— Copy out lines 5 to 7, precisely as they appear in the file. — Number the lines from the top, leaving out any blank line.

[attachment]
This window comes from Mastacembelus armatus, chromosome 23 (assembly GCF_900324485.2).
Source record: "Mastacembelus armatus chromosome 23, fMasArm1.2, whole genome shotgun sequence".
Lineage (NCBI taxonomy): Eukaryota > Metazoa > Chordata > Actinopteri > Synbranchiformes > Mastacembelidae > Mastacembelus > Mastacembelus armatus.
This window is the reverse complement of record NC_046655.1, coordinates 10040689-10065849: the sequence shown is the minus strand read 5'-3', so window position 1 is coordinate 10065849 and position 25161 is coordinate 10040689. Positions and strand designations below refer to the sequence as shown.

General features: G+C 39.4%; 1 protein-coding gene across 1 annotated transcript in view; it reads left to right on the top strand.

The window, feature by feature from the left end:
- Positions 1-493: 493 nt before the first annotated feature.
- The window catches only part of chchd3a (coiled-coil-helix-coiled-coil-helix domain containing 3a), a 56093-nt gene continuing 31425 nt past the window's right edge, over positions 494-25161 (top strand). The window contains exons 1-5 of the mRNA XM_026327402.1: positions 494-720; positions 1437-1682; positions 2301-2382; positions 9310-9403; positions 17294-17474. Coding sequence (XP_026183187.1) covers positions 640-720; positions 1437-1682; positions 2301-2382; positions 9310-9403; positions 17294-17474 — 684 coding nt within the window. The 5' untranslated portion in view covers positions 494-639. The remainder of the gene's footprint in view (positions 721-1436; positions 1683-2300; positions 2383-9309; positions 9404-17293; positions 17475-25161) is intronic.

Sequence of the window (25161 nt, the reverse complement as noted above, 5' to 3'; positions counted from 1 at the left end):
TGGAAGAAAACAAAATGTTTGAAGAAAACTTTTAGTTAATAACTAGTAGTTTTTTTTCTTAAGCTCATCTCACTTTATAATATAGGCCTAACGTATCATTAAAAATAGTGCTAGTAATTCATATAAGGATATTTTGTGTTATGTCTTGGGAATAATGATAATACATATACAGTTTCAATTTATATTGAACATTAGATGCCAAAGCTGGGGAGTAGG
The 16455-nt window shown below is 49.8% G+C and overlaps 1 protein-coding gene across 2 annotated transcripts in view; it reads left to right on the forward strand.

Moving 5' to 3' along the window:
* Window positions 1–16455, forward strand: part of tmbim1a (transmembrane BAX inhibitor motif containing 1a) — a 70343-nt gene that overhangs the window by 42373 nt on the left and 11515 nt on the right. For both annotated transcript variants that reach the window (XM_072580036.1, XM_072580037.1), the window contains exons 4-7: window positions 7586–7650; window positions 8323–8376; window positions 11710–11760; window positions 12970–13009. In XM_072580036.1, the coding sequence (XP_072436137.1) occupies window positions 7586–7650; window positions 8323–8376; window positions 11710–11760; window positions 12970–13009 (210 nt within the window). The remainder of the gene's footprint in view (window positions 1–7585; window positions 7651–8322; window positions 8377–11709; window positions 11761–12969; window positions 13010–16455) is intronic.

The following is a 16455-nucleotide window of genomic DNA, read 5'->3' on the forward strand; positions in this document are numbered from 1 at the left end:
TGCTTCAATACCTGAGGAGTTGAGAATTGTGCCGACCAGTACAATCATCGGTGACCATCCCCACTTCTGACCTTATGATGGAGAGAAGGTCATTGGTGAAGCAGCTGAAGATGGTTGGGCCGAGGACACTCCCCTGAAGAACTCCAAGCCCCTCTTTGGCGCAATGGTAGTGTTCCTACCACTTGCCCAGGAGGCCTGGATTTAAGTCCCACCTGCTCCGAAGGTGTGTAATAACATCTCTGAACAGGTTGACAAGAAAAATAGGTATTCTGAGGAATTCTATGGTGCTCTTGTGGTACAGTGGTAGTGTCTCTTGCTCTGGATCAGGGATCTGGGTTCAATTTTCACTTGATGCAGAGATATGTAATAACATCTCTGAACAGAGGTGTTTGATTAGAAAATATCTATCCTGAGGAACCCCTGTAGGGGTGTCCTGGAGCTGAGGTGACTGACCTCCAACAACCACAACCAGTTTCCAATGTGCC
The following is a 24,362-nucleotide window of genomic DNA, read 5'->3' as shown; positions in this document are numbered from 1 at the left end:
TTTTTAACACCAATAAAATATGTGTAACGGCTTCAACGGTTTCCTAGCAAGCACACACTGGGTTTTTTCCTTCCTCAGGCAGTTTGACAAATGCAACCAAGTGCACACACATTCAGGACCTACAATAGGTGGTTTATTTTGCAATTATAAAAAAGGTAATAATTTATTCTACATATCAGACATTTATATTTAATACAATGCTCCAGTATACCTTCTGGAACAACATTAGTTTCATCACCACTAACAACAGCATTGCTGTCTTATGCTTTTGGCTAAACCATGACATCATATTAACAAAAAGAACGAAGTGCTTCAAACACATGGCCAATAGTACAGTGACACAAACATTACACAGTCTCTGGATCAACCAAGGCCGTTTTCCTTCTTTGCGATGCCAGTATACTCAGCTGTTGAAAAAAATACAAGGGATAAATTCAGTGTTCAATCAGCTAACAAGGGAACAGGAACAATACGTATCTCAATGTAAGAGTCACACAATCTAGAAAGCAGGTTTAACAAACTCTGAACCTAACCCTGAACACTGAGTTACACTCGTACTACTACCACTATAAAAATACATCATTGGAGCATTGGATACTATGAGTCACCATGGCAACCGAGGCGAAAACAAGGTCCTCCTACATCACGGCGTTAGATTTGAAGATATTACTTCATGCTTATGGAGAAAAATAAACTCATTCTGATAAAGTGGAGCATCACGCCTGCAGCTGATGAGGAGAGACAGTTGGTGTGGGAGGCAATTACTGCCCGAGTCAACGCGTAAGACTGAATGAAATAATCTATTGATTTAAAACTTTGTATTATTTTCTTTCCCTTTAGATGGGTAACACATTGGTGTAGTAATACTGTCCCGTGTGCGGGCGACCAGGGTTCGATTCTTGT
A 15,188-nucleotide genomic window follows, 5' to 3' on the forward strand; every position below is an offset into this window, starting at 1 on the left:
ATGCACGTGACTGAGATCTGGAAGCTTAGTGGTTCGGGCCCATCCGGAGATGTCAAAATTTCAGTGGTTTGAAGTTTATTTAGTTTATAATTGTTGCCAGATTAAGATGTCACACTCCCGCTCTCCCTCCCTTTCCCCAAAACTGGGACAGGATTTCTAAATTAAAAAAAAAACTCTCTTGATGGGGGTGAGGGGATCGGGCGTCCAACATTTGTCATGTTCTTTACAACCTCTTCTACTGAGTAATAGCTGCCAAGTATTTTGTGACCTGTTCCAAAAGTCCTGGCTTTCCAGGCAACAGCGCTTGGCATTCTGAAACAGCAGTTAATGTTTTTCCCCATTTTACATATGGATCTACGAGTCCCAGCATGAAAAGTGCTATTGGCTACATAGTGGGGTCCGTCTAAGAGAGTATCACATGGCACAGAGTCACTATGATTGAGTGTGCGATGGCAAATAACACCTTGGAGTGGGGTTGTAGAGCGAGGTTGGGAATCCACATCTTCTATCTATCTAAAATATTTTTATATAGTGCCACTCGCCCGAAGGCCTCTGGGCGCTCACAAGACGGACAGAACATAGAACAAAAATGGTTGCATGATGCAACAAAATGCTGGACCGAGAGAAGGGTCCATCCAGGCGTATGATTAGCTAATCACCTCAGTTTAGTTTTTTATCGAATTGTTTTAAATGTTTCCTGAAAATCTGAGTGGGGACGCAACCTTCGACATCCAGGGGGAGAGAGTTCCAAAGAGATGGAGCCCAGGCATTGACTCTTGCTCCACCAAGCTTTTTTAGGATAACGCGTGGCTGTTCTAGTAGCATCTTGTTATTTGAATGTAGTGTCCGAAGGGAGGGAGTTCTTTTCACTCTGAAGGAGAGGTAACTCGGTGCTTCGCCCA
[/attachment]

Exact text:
General features: G+C 39.4%; 1 protein-coding gene across 1 annotated transcript in view; it reads left to right on the top strand.

The window, feature by feature from the left end:
- Positions 1-493: 493 nt before the first annotated feature.